MAAC membership fee structure

I have my trainer I constructed years ago, and am looking for ways to
fly it here in Toronto.
So unlike the AMA's $58 fees, MAAC requires $55 plus one clubs
membership fees. I checked the huntsville club which costs $90 + $50
for a grand total of $195 to put a trainer in the air. Even once. My
trainer doesnt cost more than $300.
So my first penny-pinching question is, can I get my plane in the air
for lesser fees? Does any club have a winter-only membership, or one
without grass, just road tarmac? Are clubs further north cheaper?
And what about disagreeing with the way MAAC is run? Any clubs out
there which do not require MAAC membership and provide their own
insurance with fees?
And what about the wilderness far north? If I fly something on the
Belcher Islands without MAAC insurance, am I committing a crime?
I'd even take a lower cost structure for say allowing me to fly a
certain number of days, or a week, or even once. I would drive south
to Detroit to make it feasible, but my skin color, especially along
with an 'airplane' in the trunk... I'd rather not.
Reply to
Ghazan Haider
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Some cost saving options to see if this is the right hobby for you:
1. Find a remote spot with few trees, no cars, and a place to take off and land and just fly the damn thing. 2. Get an introductory AMA membership and go to the local field (I don't know why they wouldn't insure you in canada). 2. Ebay it off and get a park flyer.
Either way practice on the computer first or find someone to help train you.
Reply to
Steve Banks
Option 1 was what I was thinking of.. but I never thought of option 2 before. Sounds interesting since I would visit the US once in a while.
I already have a park flyer too, my homes close to power lines, so I crashed the first attempt on that one. Will rebuild it, but been more interested in the larger plane.
Been training on computer for 18+ months. I'm willing to take the risk given the space... so I'll look further north for an open field somewhere.
Reply to
Ghazan Haider
I don't know where you are located but if you use option 1, and many do, you have an obligation to locate the nearest clubs and make sure that you are not flying within range of them. Gord Schindler MAAC6694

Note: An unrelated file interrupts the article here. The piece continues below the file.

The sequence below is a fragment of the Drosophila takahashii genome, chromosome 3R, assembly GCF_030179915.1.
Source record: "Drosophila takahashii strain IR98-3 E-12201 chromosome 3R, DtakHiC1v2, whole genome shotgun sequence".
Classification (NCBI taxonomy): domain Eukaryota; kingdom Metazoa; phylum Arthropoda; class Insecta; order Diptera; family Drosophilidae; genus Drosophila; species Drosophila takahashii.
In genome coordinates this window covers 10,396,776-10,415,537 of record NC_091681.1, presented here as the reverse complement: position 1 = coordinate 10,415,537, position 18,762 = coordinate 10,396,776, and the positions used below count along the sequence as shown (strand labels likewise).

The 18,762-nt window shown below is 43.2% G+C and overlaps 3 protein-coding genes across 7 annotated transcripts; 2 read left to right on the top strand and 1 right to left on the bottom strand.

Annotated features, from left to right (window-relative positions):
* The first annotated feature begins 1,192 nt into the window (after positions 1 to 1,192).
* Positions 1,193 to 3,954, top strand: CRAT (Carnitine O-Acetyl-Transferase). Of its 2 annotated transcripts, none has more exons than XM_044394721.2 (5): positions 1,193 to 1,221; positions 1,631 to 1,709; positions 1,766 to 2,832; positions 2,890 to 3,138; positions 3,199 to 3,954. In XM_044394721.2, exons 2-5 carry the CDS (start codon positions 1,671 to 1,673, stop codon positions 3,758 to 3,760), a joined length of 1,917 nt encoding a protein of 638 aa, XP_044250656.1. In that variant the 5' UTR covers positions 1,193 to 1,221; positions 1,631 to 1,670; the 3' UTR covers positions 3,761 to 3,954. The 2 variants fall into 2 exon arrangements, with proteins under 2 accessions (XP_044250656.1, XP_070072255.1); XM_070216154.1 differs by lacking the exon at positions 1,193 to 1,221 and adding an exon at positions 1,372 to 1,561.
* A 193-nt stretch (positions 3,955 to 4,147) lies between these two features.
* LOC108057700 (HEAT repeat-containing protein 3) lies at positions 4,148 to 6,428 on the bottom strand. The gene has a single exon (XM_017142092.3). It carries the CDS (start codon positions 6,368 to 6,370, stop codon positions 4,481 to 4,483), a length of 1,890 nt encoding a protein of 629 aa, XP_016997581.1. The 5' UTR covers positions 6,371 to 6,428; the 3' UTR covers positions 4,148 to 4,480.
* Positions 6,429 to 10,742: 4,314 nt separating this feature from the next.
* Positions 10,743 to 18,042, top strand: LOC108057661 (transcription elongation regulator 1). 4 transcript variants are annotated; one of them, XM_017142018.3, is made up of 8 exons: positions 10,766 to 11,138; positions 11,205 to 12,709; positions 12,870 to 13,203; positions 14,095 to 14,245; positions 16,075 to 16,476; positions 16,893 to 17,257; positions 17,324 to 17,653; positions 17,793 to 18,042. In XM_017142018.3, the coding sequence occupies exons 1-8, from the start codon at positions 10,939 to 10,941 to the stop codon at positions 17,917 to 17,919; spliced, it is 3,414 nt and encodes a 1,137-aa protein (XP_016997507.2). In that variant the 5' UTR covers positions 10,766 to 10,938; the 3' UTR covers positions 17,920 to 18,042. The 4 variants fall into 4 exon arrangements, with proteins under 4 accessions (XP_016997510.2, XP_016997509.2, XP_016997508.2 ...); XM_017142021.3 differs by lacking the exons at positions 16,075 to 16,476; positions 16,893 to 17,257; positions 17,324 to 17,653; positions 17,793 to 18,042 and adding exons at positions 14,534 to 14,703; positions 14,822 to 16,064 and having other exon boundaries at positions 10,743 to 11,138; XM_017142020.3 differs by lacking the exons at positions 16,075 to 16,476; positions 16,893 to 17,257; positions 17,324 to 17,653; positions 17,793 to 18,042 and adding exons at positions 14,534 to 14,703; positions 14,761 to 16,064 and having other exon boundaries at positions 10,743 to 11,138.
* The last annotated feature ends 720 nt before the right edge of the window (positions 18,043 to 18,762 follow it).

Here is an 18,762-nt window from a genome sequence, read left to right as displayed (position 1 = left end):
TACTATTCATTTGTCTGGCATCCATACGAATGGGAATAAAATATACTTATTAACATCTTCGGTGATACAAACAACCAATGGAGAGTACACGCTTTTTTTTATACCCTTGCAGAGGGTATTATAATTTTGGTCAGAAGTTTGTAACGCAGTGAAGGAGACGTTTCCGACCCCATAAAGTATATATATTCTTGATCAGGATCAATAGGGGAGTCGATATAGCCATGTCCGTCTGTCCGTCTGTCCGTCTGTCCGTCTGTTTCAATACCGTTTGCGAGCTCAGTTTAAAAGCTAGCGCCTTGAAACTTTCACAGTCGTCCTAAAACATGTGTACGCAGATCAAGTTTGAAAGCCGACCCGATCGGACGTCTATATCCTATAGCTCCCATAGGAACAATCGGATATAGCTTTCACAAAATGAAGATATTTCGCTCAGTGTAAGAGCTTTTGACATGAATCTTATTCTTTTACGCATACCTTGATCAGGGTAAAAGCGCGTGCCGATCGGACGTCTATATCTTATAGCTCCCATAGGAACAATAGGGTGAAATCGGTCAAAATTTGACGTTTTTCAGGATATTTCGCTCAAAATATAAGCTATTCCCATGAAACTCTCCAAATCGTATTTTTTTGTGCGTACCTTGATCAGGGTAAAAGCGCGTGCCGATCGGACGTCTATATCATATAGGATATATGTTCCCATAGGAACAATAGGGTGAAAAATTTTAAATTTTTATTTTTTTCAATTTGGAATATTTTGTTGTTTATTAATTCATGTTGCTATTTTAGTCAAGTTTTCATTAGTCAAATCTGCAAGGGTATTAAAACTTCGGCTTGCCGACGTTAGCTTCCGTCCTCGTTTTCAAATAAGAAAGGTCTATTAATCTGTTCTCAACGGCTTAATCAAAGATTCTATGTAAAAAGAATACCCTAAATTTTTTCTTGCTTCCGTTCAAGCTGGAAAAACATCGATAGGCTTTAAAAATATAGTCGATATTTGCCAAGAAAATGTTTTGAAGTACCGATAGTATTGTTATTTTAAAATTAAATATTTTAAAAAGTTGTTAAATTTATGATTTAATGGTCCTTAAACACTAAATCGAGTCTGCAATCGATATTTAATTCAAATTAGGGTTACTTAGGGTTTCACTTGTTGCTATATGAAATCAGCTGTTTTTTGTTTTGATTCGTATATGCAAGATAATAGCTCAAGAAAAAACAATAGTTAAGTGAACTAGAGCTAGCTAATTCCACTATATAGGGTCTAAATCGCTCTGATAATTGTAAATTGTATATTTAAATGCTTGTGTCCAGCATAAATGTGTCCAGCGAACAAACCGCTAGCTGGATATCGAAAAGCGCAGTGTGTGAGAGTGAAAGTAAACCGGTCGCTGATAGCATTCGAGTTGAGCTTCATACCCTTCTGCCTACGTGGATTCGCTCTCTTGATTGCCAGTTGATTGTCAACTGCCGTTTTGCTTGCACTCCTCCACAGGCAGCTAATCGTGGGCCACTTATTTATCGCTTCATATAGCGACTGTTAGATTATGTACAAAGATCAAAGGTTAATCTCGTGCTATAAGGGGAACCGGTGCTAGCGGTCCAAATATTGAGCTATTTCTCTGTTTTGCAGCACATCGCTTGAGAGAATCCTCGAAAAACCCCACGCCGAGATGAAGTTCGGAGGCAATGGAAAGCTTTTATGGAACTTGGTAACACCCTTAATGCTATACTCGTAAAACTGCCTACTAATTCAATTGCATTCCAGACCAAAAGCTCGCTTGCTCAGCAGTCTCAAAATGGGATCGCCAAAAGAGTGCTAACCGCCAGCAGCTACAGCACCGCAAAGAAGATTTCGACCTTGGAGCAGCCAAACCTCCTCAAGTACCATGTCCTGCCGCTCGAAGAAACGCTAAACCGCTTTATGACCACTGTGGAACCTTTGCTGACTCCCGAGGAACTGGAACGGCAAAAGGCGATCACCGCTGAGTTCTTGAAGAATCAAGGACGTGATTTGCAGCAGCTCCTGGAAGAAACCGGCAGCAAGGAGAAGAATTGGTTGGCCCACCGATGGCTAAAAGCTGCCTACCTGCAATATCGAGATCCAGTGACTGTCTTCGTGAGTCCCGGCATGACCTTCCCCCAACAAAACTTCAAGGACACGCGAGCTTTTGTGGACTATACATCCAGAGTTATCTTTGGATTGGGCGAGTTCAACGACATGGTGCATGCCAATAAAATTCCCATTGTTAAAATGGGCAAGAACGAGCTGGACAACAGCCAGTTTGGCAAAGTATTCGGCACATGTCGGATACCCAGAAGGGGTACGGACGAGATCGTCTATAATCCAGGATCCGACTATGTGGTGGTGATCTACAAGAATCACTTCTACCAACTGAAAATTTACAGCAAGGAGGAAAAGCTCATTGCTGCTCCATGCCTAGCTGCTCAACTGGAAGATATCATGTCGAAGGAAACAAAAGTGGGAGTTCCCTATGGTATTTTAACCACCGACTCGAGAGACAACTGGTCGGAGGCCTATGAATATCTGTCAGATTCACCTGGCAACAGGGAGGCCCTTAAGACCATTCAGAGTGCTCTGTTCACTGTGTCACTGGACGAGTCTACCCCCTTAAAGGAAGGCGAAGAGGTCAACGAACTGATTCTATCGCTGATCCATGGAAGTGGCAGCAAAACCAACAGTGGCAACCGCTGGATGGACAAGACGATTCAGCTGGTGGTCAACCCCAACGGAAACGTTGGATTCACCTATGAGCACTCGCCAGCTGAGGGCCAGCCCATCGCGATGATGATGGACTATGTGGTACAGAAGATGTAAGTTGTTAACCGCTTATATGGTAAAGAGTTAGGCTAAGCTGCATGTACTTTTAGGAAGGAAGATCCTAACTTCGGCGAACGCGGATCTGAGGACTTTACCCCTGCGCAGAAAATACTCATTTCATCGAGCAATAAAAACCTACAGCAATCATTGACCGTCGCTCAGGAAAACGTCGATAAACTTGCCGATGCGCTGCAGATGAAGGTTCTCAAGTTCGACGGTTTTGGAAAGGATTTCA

Reply to
Gord Schindler
You do not need MAAC insurance or membership to fly model aircraft i
Canada. However , unless you have access to household or othe insurance, you open yourself to liability in the event of an acciden in which there is injury. Contrary to what you state "So unlike the AMA's $58 fees, MAAC requires $55 plus one club membership fees." you can join MAAC and get the benefits of their insurance for the $5 CAN (which is less than AMA's fees of $58 US) as an individual membe without Club affiliation. Mind you this may restrict you from flying a a particular Club site which requires club membership. Generally clubs provide a service to their members, which is reflected in th club fees. However, if you are not in an area where a club operates or are too stingy to support your local club, you can still fl anywhere except the club airfield for the basic $55 MAAC fee. I think basic MAAC membership is a reasonable price to pay for you insurance coverage. John O'Sullivan MAAC 5401 (since 1967
-- John O'Sulliva ----------------------------------------------------------------------- John O'Sullivan's Profile:
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Reply to
John O'Sullivan
I think those are pretty typical fees. Most of us who join a club plan to stay in the hobby so we don't compare the price of one plane to the fees. If you have lots of open space and there is absolutely no chance you will interfere with a local club or crash into anything (lots and lots of space required) then by all means go for it. Just be aware that without insurance you are entirely responsible for any damage to others property.
I would be surprised to hear about a club that has it's own insurance policy. I think MAAC would be far cheaper. I could be wrong.
No, you are not committing a crime. You can fly your plane in the local park legally if there are no city by-laws against it. HOWEVER, should you crash into someone or something (which is certainly possible in a park and you being a beginner) you will be held accountable for all damages.
You seem to be ready to go to quite some lengths to save a few dollars. You are within your rights to do so, but I should warn you that if you get hooked on this hobby like many of us have, club fees will be a drop in the bucket :)
Vince
Reply to
Vince Hendricks
I agree. I'll add that to the checklist.
Two more questions: (1) How 'illegal' is it to fly a model airplane without insurance, or otherwise without a MAAC+club license? How much fines or jail term am I looking at? Is this an enforceable/enforced bylaw/bill?
(2) Anything else to consider flying the plane in winter? (10 to -5C)?
Reply to
Ghazan Haider
It is not illegal at all (unless there are city bylaws in place within city limits for noise, etc. not sure how to find out what all the bylaws are, maybe Toronto has a web page with those?? I dunno, I'm in Ottawa) The only problem you will have is if something goes wrong. As long as you are willing to live with the risk go for it. Please, please, please however be very careful especially if you are flying alone and you are new at this. Maybe you can find someone who is willing to show you how to fly at a non club location.
Wear a toque dude! :P
Vince
Reply to
Vince Hendricks